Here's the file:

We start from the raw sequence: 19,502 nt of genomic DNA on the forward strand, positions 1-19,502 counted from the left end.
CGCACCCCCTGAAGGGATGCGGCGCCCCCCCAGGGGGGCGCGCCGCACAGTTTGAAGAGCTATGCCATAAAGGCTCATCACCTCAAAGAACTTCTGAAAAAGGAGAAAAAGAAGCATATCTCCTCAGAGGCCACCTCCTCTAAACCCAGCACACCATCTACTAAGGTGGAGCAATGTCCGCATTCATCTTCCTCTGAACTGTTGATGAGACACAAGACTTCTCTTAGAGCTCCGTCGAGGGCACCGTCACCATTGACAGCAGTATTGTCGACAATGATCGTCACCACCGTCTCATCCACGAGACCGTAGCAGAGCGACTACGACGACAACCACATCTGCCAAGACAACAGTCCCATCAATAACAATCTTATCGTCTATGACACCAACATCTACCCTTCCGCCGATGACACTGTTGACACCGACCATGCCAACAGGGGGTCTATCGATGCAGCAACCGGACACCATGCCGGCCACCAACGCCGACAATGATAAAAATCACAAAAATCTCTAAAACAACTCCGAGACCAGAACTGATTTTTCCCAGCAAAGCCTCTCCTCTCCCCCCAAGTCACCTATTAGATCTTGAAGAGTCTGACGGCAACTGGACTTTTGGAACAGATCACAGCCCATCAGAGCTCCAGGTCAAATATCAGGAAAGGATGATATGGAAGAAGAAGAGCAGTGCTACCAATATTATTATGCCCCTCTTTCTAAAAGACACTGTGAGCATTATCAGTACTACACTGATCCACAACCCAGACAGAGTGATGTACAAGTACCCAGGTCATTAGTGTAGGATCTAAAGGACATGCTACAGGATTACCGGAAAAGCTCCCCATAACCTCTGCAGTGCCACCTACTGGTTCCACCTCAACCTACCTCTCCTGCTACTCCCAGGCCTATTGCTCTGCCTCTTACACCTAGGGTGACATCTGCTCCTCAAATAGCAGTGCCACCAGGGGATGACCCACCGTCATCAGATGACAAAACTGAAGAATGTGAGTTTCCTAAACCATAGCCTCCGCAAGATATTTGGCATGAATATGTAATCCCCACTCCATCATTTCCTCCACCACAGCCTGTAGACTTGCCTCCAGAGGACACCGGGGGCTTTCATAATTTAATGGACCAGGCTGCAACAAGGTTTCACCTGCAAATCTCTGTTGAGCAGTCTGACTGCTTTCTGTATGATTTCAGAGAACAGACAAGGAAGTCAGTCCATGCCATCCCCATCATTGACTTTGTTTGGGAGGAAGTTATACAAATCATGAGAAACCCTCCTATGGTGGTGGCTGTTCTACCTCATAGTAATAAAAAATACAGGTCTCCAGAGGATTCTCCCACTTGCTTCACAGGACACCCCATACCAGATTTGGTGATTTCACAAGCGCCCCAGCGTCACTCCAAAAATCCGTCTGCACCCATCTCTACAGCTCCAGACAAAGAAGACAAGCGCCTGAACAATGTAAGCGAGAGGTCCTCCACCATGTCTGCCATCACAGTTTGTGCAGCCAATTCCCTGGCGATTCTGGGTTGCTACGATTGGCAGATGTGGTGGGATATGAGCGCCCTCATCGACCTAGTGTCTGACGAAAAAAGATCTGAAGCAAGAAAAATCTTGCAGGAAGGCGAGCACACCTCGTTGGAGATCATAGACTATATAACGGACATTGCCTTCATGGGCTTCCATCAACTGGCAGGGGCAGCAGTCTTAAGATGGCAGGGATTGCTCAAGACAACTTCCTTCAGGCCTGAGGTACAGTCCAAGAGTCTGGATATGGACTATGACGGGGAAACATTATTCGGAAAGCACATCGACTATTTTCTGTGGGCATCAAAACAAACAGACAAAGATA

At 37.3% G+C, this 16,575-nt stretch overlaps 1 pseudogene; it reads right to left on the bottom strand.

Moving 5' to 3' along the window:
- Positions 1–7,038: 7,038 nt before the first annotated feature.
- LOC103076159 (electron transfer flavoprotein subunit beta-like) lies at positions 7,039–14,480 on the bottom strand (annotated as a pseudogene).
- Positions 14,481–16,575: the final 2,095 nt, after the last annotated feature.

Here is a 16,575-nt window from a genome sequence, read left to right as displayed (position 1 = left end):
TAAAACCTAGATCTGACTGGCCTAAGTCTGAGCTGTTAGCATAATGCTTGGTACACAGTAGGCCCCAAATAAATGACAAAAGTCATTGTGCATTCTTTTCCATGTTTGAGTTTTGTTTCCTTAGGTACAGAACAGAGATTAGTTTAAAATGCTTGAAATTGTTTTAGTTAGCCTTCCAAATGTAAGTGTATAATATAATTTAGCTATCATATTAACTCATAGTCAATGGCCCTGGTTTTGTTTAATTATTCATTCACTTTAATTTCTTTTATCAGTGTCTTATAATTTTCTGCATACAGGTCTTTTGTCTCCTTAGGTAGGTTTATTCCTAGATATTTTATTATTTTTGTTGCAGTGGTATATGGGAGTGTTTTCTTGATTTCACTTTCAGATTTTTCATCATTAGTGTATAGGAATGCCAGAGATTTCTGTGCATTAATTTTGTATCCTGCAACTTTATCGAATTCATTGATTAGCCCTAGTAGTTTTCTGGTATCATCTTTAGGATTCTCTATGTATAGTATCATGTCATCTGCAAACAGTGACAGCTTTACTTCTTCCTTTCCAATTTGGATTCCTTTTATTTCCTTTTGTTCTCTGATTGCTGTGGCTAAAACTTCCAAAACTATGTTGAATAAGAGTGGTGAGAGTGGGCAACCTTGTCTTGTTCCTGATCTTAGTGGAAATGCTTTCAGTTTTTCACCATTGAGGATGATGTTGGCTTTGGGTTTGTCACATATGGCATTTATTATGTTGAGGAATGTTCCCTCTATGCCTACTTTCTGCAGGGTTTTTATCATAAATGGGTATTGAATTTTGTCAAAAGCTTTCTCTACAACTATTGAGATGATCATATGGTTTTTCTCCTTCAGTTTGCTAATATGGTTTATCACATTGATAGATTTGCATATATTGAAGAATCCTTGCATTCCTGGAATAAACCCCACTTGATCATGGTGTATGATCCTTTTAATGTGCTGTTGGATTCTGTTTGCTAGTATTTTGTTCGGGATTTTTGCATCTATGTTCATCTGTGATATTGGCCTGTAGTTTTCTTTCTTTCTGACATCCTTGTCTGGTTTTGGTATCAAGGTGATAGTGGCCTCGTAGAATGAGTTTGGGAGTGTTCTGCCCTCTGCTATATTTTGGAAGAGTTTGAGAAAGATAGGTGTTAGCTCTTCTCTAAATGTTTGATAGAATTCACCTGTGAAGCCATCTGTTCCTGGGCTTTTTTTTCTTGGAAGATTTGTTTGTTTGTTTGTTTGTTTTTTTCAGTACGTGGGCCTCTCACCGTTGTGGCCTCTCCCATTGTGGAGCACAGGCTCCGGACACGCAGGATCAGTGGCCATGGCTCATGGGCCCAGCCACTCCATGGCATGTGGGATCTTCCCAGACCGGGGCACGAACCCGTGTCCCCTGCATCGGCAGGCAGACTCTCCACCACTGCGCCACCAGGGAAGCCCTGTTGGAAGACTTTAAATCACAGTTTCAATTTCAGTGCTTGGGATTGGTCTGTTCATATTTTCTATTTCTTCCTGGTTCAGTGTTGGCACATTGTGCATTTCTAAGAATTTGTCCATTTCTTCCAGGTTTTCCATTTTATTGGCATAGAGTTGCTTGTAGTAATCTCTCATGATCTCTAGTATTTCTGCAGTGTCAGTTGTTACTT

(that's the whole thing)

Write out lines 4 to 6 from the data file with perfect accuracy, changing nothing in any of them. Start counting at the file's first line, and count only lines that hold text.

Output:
Moving 5' to 3' along the window:
- Positions 1–7,038: 7,038 nt before the first annotated feature.
- LOC103076159 (electron transfer flavoprotein subunit beta-like) lies at positions 7,039–14,480 on the bottom strand (annotated as a pseudogene).